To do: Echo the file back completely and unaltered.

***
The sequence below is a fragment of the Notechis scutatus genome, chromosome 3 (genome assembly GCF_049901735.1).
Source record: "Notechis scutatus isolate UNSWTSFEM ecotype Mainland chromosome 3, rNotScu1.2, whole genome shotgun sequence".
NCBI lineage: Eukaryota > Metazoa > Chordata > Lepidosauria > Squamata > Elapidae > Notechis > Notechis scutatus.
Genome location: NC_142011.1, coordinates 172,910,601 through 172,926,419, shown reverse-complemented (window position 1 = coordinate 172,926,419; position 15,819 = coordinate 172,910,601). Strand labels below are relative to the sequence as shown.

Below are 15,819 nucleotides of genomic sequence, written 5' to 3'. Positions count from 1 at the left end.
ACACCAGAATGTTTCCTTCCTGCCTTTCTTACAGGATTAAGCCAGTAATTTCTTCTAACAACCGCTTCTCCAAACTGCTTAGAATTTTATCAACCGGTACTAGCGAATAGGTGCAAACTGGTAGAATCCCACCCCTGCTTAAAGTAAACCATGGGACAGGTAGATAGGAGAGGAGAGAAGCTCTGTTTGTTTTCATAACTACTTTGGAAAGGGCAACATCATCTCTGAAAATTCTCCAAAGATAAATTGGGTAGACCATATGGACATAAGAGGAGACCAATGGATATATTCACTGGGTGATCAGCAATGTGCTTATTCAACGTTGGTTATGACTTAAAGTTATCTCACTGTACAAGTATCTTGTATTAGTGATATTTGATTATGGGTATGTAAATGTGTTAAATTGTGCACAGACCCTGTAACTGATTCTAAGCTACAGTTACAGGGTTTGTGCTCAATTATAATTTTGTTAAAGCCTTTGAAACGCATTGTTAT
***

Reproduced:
The sequence below is a fragment of the Notechis scutatus genome, chromosome 3 (genome assembly GCF_049901735.1).
Source record: "Notechis scutatus isolate UNSWTSFEM ecotype Mainland chromosome 3, rNotScu1.2, whole genome shotgun sequence".
NCBI lineage: Eukaryota > Metazoa > Chordata > Lepidosauria > Squamata > Elapidae > Notechis > Notechis scutatus.
Genome location: NC_142011.1, coordinates 172,910,601 through 172,926,419, shown reverse-complemented (window position 1 = coordinate 172,926,419; position 15,819 = coordinate 172,910,601). Strand labels below are relative to the sequence as shown.

Below are 15,819 nucleotides of genomic sequence, written 5' to 3'. Positions count from 1 at the left end.
ACACCAGAATGTTTCCTTCCTGCCTTTCTTACAGGATTAAGCCAGTAATTTCTTCTAACAACCGCTTCTCCAAACTGCTTAGAATTTTATCAACCGGTACTAGCGAATAGGTGCAAACTGGTAGAATCCCACCCCTGCTTAAAGTAAACCATGGGACAGGTAGATAGGAGAGGAGAGAAGCTCTGTTTGTTTTCATAACTACTTTGGAAAGGGCAACATCATCTCTGAAAATTCTCCAAAGATAAATTGGGTAGACCATATGGACATAAGAGGAGACCAATGGATATATTCACTGGGTGATCAGCAATGTGCTTATTCAACGTTGGTTATGACTTAAAGTTATCTCACTGTACAAGTATCTTGTATTAGTGATATTTGATTATGGGTATGTAAATGTGTTAAATTGTGCACAGACCCTGTAACTGATTCTAAGCTACAGTTACAGGGTTTGTGCTCAATTATAATTTTGTTAAAGCCTTTGAAACGCATTGTTAT